CHICAGO (Reuters) – The governing body of the Chicago Teachers Union agreed on Monday to allow its 28,000 rank-and-file members to vote on a tentative deal with the third-largest U.S. school district to gradually reopen classrooms amid the COVID-19 pandemic.
However, the union’s 600-member House of Delegates also overwhelmingly passed a resolution of “no confidence” against Chicago Mayor Lori Lightfoot and Chicago School District leaders with whom the teachers have clashed over coronavirus safety, the union announced on Twitter.
The union-wide vote was expected to begin on Tuesday. If ratified, a “framework” reopening plan announced by the mayor on Sunday after months of talks would begin phasing in a return to classroom instruction for 67,000 of the district’s 355,000 students on Thursday.
Despite lingering rancor over the compromise, the plan would avert a threatened lockout by the school district or a strike by teachers, who have demanded stronger anti-infection protocols in classrooms.
Philadelphia’s education district moved to avoid a confrontation with its teachers by agreeing to let a mediator decide when school buildings could safely reopen, rather than press ahead with ordering teachers to return to classrooms on Monday under threat of disciplining those who failed to show up.
Pressure to reopen or expand in-person learning for students has been building across the United States in recent weeks as the impact of remote learning on education and family life becomes more apparent. The debate over how and when to safely reopen has become heated in many school districts.
“We’ll get there,” American Federation of Teachers President Randi Weingarten wrote on Twitter. “But we need the resources, the plan and roadmap, and the basic safety precautions we’ve been asking for since April.”
The push coincides with a sharp decline in COVID-19 infections and hospitalizations since early January after an alarming year-end surge that pushed many healthcare systems to their limits. Some 81,000 COVID-19 patients were hospitalized on Sunday, the lowest daily total since Nov. 20, according to a Reuters tally.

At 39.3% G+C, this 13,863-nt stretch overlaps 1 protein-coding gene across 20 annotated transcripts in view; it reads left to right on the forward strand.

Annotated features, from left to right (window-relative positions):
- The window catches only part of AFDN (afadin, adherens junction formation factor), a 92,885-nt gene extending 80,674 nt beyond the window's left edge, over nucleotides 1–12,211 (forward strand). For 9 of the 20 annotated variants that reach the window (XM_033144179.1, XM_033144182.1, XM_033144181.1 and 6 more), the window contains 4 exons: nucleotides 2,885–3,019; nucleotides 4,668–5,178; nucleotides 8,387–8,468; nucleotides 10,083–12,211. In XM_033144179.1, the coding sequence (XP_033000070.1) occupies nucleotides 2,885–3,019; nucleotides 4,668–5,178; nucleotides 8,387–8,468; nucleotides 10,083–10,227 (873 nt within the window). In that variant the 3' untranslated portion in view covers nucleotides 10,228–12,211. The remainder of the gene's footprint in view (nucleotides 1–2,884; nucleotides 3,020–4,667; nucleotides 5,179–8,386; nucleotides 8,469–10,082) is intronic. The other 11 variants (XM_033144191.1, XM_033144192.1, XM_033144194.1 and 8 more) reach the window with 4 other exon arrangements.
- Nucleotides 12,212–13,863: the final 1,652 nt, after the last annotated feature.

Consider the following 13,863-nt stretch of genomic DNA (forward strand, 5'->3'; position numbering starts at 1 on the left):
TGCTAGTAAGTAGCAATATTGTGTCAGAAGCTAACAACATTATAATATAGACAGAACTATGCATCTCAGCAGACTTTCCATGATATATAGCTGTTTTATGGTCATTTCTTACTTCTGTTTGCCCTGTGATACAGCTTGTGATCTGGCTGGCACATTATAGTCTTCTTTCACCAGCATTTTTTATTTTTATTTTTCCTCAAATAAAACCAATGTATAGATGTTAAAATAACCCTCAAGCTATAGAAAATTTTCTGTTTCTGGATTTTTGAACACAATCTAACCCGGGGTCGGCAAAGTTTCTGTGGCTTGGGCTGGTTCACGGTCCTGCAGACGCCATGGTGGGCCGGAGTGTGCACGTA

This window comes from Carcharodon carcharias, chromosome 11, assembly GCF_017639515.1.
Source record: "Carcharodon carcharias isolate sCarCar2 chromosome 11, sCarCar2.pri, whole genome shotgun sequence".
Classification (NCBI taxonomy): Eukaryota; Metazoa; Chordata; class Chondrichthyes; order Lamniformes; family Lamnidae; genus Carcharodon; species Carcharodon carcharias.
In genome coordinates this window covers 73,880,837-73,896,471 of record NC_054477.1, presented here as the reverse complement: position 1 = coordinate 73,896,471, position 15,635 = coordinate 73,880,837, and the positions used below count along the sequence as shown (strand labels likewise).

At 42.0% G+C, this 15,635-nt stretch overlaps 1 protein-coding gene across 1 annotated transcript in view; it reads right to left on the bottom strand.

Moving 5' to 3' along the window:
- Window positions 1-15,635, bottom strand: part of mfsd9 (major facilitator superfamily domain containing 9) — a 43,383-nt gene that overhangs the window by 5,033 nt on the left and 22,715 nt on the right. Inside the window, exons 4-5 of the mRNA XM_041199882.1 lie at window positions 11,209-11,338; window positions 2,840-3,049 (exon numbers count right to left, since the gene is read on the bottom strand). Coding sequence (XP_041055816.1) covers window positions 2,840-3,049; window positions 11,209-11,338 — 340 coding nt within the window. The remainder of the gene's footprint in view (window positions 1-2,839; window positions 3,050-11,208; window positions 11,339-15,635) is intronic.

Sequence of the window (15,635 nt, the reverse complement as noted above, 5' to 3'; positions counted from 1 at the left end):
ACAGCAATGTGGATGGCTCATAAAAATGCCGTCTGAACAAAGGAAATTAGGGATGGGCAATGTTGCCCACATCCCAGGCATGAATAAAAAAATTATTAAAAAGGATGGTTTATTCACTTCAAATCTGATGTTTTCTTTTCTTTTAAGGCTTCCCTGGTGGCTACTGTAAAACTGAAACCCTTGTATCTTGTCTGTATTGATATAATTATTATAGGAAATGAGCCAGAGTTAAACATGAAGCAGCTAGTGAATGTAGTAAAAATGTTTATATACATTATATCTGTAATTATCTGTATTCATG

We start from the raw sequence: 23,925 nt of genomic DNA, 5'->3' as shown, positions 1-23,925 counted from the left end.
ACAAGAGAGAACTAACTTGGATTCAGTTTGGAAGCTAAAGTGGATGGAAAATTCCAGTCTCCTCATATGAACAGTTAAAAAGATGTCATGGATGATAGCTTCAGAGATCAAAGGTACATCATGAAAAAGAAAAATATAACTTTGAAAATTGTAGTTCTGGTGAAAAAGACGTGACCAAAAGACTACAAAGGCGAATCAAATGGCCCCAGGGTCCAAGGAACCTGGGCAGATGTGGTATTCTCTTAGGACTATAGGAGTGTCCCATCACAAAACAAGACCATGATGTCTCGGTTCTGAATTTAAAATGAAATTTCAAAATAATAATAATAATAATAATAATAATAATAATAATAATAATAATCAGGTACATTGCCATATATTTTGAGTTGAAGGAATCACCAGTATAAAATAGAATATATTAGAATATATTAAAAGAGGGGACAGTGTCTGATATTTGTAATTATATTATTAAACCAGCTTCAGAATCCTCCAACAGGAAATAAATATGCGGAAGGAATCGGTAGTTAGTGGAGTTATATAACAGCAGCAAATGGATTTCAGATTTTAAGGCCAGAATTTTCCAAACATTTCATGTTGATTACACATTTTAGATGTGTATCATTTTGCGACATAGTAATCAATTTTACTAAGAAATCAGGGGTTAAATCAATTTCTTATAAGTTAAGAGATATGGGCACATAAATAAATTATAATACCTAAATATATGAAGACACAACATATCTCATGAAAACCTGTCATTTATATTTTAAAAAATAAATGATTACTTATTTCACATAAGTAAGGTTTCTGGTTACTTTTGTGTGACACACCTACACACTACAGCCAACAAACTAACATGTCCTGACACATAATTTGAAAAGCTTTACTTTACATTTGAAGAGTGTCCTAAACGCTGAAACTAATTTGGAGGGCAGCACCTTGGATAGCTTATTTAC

VACCINATIONS URGED FOR TEACHERS
Philadelphia teachers say their school district needs to improve ventilation systems and classroom safety and make teacher vaccinations a priority. Mayor Jim Kenney on Monday announced a plan to inoculate educators, starting at the end of February.
In Los Angeles, where political leaders have sparred with school district officials and the teachers’ union over the need to reopen classrooms quickly, Superintendent Austin Beutner on Monday said vaccinations were a precondition.
“Make schools a priority and reduce the level of COVID-19 in LA to meet the state requirements,” Beutner said on Twitter in the form of a “to-do list” to get schools in the nation’s second-largest school district reopened within 60 days.
“Provide vaccinations to 25,000 school teachers, principals, bus drivers, custodians and librarians,” he added.
Los Angeles City councilman Joe Buscaino last week suggested that the city take legal action to force classrooms to reopen over the objection of the United Teachers Los Angeles union.
Buscaino said on Monday the district could reopen classrooms at 25% capacity for students who were struggling at home.
“There are tens of thousands of vulnerable families in desperate need of help. This is not an all or nothing situation. We have to do what we can for those students,” he said.
The councilman said some desperate Los Angeles parents had already begun enrolling their children in neighboring districts or private schools.
President Joe Biden on Sunday described school closures and their negative impact on families as a national emergency. Leading health organizations, including the Centers for Disease Control, have said there is little evidence that the virus is spread in classrooms.
In Michigan, more than 350 doctors and psychologists urged the resumption of in-person classes in Ann Arbor by March 1.
In New York City, in-person classes in the nation’s largest public school system will resume for middle-school students on Feb. 25. About half of the city’s 471 middle schools will offer five-day-a-week classroom learning with the remainder working toward that goal, Mayor Bill de Blasio said at a press briefing.
(Reporting by Brendan O’Brien in Chicago, Barbara Goldberg in Maplewood, New Jersey, and Dan Whitcomb and Steve Gorman in Los Angeles; Editing by Matthew Lewis, Rosalba O’Brien and Cynthia Osterman)